Results and Discussion
During the 1995-96 season, there was greater mortality among plants grown in the fumigated plots than in the nonfumigated plots. A total of 25 plants (7%) died in fumigated plots by the end of the season compared to only 11 plants (3%) in the nonfumigated plots. (Mortality was <1% in 1996-97.) The plants grown in fumigated soil were generally more vigorous than the plants grown in nonfumigated soil, a characteristic that may have actually made them more vulnerable to Colletotrichum crown rot (caused by Colletoctrichum gloeosporioides Penz.). High levels of crown rot have been observed when strawberry plants are growing vigorously due to excessive nitrogen fertilization or warm weather (C.M. Howard, personal communication). We suspect that the plants that died were already infected (but asymptomatic) at the time of transplanting. That would mean that the plants, not the soil, were the source of the problem.
Fumigation and genotype treatment effects were highly significant for yield and fruit size in both seasons (Table 2). However, significant genotype x fumigation interactions were not detected. This indicates that all of the genotypes were similarly affected by the nonfumigated soil environment. The total marketable fruit yield obtained from the plants grown in the nonfumigated soil was only 54% and 68% of the yield obtained from the plants grown in the fumigated soil in 1995-96 and 1996-97 respectively, and the average fruit weight from plants grown on nonfumigated soil was 10% and 6% less than the average fruit weight from plants grown on fumigated soil in 1995-96 and 1996-97 respectively (Table 3). These results are very similar to those that have been obtained in California (Larson and Shaw, 1995, and Shaw and Larson, 1996), and are indicative of important sublethal soil effects. The effects were greatest in 1995-96, despite the fact that more plants died in the fumigated plots than in the nonfumigated plots.
Propagation site (Florida vs Canada for >Sweet Charlie= and >Rosa Linda=) and plant type (plug vs bareroot for >Sweet Charlie=) did not have a significant influence on ability to tolerate nonfumigated soils. >Sweet Charlie= plug plants grown in nonfumigated soil had the lowest fruit yield of any entry in the 1995-96 trial, but their yield was not statistically different (P=.05) than the >Sweet Charlie= plants set as bareroot transplants.
From a breeding perspective, the results obtained from this two-year study are discouraging, yet not unexpected. We feel that the conclusion Larson and Shaw made in their 1995 paper C that little opportunity exists within the Univ. of California germplasm for developing cultivars specifically adapted to sublethal effects of nonfumigated soil C is also applicable to the University of Florida germplasm collection. The results of our study show clearly that total marketable yield and average fruit weight can be reduced significantly when strawberry plants are grown in nonfumigated soil in west central Florida. Current fumigation research on strawberries in Florida is focused on the use of combinations of chloropicrin and dichloropropene to control nematodes and other sublethal microorganisms.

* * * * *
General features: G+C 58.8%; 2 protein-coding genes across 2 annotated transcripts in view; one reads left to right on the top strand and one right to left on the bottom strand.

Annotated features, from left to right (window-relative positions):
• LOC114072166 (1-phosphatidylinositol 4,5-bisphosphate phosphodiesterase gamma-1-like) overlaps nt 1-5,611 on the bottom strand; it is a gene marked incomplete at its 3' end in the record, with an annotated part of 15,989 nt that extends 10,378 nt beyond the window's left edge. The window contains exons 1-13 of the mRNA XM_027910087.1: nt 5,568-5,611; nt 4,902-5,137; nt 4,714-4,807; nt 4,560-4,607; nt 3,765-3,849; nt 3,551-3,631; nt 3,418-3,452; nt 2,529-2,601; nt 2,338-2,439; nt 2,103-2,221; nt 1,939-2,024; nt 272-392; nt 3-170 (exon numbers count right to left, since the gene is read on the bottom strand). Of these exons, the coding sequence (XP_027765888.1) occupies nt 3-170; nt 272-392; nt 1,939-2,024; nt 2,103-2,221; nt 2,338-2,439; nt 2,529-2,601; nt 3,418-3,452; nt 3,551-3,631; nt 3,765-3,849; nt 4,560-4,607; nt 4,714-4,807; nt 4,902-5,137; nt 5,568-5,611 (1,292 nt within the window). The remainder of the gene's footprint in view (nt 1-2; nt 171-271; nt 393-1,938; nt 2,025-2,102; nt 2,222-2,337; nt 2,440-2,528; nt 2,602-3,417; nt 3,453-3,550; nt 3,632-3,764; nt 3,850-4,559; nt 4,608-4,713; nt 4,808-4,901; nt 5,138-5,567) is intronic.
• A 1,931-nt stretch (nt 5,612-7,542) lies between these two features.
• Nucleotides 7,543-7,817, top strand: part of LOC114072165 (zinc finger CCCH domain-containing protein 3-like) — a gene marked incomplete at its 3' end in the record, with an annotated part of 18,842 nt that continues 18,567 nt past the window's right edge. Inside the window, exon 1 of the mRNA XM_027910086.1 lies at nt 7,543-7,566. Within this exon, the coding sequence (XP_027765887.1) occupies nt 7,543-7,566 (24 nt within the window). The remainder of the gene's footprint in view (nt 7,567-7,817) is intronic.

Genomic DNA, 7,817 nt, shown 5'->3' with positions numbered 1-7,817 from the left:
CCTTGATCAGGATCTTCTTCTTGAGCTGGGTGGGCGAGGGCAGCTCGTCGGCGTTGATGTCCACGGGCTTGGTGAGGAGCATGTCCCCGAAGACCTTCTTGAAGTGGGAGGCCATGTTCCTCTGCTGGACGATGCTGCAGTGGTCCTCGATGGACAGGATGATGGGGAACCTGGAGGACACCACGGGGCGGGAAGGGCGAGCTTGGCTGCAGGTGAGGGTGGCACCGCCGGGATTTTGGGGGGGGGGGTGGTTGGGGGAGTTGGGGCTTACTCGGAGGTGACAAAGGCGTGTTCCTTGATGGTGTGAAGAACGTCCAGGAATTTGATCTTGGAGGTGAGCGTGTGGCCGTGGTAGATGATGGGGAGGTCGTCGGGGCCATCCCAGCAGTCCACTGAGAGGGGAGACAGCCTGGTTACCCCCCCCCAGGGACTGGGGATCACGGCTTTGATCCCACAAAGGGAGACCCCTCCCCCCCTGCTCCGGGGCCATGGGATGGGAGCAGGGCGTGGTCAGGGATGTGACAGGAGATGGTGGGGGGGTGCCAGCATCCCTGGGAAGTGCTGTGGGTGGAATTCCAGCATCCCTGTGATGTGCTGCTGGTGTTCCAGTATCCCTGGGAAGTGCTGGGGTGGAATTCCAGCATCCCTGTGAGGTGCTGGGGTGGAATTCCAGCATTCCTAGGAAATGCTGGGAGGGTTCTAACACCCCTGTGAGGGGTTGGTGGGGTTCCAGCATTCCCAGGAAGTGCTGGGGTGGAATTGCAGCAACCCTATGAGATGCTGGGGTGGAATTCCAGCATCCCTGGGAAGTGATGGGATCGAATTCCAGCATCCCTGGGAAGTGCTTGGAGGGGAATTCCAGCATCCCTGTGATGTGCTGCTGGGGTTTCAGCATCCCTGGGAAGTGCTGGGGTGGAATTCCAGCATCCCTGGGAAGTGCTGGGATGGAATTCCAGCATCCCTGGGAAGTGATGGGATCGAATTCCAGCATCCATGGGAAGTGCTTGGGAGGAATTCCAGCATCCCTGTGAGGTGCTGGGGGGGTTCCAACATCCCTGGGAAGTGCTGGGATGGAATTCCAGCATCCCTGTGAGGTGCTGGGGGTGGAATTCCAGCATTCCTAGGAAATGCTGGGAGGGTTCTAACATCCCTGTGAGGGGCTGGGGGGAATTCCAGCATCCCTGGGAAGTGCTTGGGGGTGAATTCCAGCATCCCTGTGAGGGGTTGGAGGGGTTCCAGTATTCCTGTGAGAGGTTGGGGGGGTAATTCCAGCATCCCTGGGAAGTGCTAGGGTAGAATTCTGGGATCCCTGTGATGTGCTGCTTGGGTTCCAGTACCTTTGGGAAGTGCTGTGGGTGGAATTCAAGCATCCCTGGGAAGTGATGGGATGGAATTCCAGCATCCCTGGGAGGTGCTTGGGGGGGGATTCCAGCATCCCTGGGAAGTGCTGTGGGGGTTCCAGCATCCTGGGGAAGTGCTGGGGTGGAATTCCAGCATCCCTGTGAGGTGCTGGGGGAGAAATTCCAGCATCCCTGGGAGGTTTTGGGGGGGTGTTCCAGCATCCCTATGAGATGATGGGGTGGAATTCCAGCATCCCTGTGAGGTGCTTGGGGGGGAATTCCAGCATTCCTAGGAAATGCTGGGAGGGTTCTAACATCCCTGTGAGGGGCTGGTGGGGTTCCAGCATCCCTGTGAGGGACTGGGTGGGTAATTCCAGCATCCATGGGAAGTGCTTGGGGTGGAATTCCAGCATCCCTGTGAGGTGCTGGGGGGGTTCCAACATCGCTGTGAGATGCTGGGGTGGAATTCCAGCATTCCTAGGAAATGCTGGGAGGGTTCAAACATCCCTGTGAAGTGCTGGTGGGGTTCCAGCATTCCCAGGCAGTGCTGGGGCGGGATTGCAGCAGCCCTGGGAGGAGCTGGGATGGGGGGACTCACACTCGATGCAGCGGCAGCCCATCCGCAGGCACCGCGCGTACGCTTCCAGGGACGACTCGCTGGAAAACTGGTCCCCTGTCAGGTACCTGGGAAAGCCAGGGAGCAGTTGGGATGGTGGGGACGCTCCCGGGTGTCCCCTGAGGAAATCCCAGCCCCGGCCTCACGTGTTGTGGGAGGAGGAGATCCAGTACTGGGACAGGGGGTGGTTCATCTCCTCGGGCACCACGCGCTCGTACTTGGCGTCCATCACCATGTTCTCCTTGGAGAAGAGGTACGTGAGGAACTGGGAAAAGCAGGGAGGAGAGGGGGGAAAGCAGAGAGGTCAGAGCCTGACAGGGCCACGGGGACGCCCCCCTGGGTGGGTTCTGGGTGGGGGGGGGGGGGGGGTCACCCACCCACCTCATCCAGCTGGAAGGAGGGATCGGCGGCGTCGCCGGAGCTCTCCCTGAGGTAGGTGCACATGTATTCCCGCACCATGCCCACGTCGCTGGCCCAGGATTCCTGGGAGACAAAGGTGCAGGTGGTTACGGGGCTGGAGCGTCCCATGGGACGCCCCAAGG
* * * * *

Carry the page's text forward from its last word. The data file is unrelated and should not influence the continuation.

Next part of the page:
Albregts, E.E. and C.M. Howard. 1983. Weed control in the strawberry fruit production field. Proc. Fla. State Hort. Soc. 96:75-76.
Bish, E.B., D.J. Cantliffe, G.J. Hochmuth, and C.K. Chandler. 1997. Development of containerized transplants for Florida’s winter production system. Acta Hort. 439:461-468.
Chandler, C.K., E.E. Albregts, C.M. Howard, and A. Dale. 1989. Influence of propagation site on the fruiting of 3 strawberry clones grown in a Florida winter production system. Proc. Fla. State Hort. Soc. 102:310-312.
Chandler, C.K., E.E. Albregts, J.F. Price, and T.E. Crocker. 1994. Growing strawberries in Florida: guidelines for the 1994-95 season. Citrus and Vegetable Magazine, August:10-14.
Fort, S.B., D.V. Shaw, and K.D. Larson. 1996. Performance responses of strawberry seedlings to the sublethal effects of nonfumigated soils. J. Amer. Soc. Hort. Sci. 121:367-370.
Galletta, G.J. and R.S. Bringhurst. 1990. Strawberry management, p.83-156. In: G.J. Galletta and D.G. Himelrick (eds.) Small fruit crop management. Prentice Hall, Englewood Cliffs, N.J.
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Table 1. Entries in field trials at GCREC-Dover, Florida
z Plug plants
Table 2. Analysis of variance for trials at Dover, FL involving four or five strawberry cultivars and two preplant soil fumigation treatments.
|F x G||0.57||0.81||1.59||0.49|
**, *** Significant at P=0.05 or 0.01 respectively; mean squares fro yield have been multiplied by 10-6 for ease of presentation.
Table 3. Total season marketable yield and average fruit weight of strawberry cultivars grown at Dover, FL in fumigated and nonfumigated soil.
|Fumigation||Yield (g/plant)||Fruit Weight (g)|
|+||417 Ay||530 A||17.4 A||17.9 A|
|-||227 B||363 B||15.6 B||16.8 B|
z (-) and (+) indicate no soil fumigation and preplant soil fumigatin with 240 lbs per treated acre (269 kg.ha) of 98 methyl bromide : 2 chloropicrin (wt/wt) respectively.
y Mean separation within columns by Fisher's protected LSD at P< 0.01